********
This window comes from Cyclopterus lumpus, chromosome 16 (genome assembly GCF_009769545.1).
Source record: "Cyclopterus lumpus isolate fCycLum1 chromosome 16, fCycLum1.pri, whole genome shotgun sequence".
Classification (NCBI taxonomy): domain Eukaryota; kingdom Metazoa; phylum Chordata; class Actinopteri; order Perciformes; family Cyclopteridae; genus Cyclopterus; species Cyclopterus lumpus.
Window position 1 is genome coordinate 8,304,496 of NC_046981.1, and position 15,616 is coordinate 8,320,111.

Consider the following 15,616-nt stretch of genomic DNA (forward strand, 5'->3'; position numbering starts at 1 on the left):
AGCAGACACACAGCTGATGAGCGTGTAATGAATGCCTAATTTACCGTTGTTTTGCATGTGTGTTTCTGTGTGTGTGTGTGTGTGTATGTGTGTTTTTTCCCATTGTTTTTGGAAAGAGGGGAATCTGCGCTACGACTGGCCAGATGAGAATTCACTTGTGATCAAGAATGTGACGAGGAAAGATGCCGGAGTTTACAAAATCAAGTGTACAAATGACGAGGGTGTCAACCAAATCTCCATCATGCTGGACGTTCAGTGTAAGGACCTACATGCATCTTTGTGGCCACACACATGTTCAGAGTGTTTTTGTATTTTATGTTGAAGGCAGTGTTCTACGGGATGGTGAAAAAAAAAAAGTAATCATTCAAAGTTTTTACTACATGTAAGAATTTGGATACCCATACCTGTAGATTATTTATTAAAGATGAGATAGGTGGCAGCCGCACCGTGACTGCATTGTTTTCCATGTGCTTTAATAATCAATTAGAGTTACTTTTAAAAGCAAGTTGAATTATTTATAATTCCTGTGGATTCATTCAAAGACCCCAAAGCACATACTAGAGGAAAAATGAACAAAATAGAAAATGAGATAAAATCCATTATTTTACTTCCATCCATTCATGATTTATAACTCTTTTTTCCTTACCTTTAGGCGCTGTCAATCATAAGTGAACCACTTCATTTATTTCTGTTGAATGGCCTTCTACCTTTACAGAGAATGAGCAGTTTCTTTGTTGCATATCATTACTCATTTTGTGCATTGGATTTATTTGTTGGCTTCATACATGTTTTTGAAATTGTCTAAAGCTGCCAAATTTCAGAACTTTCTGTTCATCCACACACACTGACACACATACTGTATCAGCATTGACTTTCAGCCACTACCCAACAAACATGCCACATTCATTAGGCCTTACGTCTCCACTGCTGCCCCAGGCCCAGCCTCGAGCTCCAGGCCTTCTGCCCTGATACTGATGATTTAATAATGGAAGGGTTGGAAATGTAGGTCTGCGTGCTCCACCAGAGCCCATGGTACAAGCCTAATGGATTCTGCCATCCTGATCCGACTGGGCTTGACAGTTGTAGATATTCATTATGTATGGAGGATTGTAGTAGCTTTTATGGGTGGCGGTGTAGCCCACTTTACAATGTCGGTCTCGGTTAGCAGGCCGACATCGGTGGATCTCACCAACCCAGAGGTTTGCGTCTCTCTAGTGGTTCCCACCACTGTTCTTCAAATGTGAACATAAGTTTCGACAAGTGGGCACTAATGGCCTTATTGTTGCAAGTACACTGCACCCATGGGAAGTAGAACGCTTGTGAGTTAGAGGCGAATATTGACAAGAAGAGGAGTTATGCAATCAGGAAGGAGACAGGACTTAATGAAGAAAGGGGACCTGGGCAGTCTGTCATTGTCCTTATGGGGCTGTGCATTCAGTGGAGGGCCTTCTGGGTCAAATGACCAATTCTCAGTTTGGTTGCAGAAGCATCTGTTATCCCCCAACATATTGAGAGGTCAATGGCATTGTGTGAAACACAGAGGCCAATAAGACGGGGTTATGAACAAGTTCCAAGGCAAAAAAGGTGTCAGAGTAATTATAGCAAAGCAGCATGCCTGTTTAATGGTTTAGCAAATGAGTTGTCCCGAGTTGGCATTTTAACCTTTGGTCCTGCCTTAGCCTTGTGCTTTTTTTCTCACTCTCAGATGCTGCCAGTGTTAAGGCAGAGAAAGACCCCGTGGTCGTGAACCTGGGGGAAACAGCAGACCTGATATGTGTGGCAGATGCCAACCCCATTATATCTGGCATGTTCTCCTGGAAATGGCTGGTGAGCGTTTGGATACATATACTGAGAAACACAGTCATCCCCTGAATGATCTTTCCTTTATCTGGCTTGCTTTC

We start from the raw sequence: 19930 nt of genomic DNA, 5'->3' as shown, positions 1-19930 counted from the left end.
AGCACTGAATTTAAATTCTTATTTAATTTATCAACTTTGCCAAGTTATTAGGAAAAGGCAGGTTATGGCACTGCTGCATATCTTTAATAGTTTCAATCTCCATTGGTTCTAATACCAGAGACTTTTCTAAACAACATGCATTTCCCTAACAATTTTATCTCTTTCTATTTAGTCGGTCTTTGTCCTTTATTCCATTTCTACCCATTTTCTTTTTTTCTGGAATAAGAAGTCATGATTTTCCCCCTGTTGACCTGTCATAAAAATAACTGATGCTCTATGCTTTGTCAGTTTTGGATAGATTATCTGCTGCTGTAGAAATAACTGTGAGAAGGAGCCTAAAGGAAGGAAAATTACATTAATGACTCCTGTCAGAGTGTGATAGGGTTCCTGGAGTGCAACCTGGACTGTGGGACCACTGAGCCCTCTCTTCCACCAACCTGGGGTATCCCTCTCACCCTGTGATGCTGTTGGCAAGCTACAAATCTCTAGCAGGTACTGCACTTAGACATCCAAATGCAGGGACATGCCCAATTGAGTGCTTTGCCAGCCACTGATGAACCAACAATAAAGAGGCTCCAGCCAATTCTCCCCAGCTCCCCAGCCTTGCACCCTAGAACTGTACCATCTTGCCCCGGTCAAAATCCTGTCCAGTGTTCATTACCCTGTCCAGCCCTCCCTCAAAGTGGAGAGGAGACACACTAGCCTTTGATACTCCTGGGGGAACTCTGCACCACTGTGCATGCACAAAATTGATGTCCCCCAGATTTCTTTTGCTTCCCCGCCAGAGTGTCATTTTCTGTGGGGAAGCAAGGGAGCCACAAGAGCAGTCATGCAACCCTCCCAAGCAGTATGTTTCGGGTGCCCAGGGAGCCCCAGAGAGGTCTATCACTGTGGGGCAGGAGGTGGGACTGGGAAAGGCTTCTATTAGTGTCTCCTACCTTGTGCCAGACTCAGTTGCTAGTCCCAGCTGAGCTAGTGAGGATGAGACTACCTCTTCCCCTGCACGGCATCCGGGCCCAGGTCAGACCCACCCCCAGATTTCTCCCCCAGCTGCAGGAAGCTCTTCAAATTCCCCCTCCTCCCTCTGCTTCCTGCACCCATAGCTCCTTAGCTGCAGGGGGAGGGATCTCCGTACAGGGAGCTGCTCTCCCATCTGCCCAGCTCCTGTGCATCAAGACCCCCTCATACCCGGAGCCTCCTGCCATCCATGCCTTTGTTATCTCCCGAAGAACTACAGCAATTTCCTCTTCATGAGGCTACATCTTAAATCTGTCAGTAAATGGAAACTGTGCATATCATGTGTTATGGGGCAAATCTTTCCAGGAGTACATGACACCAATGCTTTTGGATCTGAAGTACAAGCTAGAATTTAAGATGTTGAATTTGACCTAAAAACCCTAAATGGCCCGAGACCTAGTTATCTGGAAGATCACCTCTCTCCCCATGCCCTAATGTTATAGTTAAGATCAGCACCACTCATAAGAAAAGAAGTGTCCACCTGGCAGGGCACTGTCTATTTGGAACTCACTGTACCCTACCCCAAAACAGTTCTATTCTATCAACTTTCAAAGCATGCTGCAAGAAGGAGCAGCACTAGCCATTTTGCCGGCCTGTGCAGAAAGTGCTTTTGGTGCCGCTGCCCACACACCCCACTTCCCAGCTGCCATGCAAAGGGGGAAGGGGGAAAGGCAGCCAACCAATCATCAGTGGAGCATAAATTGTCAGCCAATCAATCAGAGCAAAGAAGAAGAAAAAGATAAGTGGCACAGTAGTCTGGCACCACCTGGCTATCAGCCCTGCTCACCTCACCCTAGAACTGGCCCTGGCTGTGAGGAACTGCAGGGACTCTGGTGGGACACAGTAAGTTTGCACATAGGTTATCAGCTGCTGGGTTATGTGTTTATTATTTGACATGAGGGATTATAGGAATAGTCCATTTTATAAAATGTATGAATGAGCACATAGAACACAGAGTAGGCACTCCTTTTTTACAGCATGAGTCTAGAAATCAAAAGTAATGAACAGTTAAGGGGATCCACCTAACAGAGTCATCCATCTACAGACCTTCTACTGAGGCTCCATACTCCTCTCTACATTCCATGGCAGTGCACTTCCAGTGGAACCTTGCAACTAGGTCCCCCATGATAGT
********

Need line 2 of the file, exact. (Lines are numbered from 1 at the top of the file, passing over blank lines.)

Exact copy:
Source record: "Cyclopterus lumpus isolate fCycLum1 chromosome 16, fCycLum1.pri, whole genome shotgun sequence".